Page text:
In the last post, we talked about benefits of an OpEx model over a CapEx model. The post primarily compiled information and experience shared by multiple people, agencies, experts in past few years. Yet where we lack any advice from experts is how to effectively apply this knowledge to use an OpEx model in expenses other than real estate, SaaS, web space and IT infrastructure.
This post is an attempt to encapsulate some principles on the same from our long experience and varied experiments with OpEx. Purpose – to help you decide how to choose your OpEx partner or service provider.
A common example of OpEx in electrical infrastructure is renting appliances such as air conditioners, refrigerators, washing machines etc instead of buying them. Makes sense for people who keep moving from city to city for work or education. And there are a number of service providers who provide this service, and aggregator platforms where you can find them.
A big problem in this service most times is that the service consists only of delivering the appliance and not the performance of that appliance.
When you rent an air conditioner, the service provider may tell you the age of the appliance and features built in it.
But a number of doubts may remain unanswered, or if answered, may not be benefitting the customer. A couple of them as follows –
– How efficiently will the AC cool the air or regulate the temperature?
– How long will it run without breaking down?
– Who will pay for the maintenance?
– How much electricity will it consume?
– If it breaks down, who will pay for the damages?
– And not important to everyone, but very important to some responsible ones – what carbon footprint will it leave behind?
Then how is it better to rent an appliance instead of buying it? Isn’t the quality and performance assured and more consistent when you buy one?
Well, yes. But this problem can be fixed if the service contract answers the above questions making it favourable for the customer. It means that the service provider owns the performance of the appliance, which is the final outcome you want from the appliance.
Everything necessary to maintain the performance level then becomes the service provider’s responsibility.
Of course, the pricing will also go up as the cost and risk both go up for the service provider.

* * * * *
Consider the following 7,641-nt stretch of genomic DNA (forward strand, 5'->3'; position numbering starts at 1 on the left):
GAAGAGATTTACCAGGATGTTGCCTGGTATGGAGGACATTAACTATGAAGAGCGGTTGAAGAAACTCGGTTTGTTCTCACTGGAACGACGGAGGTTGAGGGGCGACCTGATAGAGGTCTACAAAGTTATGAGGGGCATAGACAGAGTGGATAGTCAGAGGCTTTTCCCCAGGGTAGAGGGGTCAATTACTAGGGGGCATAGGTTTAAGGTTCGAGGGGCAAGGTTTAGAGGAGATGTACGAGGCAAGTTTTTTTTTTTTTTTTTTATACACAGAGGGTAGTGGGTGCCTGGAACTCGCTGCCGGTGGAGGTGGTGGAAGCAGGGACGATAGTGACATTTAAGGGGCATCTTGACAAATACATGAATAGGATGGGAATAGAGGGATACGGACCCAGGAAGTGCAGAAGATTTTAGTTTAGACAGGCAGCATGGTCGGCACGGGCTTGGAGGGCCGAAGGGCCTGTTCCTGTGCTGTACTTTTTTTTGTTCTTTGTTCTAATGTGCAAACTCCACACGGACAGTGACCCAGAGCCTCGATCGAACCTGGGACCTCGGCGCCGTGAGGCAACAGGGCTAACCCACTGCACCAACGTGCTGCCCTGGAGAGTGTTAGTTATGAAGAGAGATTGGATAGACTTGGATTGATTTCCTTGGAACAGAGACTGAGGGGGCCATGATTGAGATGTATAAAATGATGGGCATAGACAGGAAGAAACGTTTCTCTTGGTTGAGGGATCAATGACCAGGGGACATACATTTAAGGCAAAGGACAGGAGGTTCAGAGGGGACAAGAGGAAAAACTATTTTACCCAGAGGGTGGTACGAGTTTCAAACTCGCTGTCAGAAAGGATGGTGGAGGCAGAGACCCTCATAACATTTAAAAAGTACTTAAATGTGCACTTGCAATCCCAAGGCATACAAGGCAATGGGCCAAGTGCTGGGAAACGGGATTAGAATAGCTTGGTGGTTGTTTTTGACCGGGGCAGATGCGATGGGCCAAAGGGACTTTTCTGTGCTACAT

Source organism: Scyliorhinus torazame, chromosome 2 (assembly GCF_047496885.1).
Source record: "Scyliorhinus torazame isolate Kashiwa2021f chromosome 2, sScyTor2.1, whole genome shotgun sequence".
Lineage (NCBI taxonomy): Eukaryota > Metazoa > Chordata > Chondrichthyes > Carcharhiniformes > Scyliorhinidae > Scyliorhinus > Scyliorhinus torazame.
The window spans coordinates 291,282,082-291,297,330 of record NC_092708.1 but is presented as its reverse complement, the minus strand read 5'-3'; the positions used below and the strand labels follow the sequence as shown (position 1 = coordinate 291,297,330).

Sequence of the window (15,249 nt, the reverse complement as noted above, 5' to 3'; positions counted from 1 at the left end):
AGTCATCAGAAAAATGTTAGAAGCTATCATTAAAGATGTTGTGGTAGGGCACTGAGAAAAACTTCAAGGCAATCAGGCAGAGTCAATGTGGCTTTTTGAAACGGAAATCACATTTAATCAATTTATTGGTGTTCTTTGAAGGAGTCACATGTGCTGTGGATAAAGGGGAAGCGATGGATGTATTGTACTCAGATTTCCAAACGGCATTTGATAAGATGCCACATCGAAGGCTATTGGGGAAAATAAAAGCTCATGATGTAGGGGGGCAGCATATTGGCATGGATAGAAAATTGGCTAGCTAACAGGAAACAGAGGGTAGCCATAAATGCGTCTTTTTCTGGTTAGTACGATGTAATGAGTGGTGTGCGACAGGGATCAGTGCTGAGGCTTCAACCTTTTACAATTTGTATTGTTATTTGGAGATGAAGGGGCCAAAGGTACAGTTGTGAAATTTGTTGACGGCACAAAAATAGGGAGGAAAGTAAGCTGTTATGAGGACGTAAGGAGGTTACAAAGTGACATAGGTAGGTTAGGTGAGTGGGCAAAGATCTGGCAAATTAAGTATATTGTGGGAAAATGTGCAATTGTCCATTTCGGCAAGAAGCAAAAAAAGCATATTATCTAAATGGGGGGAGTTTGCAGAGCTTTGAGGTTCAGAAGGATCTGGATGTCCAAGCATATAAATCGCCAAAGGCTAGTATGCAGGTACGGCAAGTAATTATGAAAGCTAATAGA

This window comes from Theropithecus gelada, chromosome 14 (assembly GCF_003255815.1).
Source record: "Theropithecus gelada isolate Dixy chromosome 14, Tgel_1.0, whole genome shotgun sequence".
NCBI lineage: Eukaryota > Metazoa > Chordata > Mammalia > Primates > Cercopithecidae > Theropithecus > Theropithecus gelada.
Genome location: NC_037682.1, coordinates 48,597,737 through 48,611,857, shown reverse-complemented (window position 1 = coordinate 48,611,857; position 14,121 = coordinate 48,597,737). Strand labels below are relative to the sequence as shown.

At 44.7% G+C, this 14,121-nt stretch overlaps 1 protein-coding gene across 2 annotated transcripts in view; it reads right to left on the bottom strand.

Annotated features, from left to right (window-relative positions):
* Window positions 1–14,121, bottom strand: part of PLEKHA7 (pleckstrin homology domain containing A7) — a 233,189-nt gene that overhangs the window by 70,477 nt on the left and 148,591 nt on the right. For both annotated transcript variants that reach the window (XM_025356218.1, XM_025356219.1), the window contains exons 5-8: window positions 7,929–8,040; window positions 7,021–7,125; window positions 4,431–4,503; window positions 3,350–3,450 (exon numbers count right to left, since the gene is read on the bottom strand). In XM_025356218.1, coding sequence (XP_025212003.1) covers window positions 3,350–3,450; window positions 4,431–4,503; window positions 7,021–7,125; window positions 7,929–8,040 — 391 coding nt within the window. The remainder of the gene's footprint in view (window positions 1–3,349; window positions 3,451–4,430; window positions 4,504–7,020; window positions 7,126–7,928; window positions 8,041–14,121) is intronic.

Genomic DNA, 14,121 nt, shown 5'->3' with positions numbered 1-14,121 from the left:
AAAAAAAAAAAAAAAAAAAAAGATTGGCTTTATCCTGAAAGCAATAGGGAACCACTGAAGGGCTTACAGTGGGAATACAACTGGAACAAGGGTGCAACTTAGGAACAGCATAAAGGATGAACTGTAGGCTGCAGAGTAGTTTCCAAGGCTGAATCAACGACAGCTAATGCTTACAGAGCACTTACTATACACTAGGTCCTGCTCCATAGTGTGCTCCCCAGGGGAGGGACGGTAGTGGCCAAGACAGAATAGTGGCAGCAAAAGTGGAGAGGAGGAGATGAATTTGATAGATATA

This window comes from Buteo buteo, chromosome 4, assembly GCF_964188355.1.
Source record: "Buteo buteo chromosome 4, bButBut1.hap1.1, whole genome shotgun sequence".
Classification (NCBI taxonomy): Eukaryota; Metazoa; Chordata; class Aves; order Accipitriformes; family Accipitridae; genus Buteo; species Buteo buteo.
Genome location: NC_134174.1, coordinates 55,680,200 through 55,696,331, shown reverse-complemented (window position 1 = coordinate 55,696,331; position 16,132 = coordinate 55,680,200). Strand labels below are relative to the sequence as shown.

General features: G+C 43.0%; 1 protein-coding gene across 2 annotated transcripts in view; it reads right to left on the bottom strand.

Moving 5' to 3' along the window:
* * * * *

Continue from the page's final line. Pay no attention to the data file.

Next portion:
But it will still be economical for the customer, for all the reasons we discussed in the last post – Why turn OpEx from CapEx, especially if the customer is a business.
So the moral of the story is to make sure your service provider owns the responsibility of the following –
- Regular maintenance – Be it monthly, quarterly or at some other interval, regular maintenance by experts will ensure performance as well as will result into zero or less number of breakdowns.
- Performance level – For example, for air conditioning on OpEx basis, the service should mean not just renting the AC, but maintaining the desired temperature or temperature range, or ability to change temperature as and when required, based on the customer’s need.
- Consumption of resources- It could be electricity, it could be water, or something else.
- Eco-sustainability – The amount of soot emitted by a vehicle, the amount of greenhouse gases emitted by an AC, or in short, carbon dioxide equivalent added to the environment by the appliance.
- Efficient service – Does the service provider solve your problem fast or do you have to run behind them for it? Does this service save you time, efforts, resources and headache or does it make things more complicated for you?
Though the above are written keeping electrical appliances in focus, these criteria can be applied to any OpEx service you need.
And most importantly, does the service make your life easier? Does it let you spend more time and resources on your core area of business or on other more important things?
If yes, you have found ‘the one’!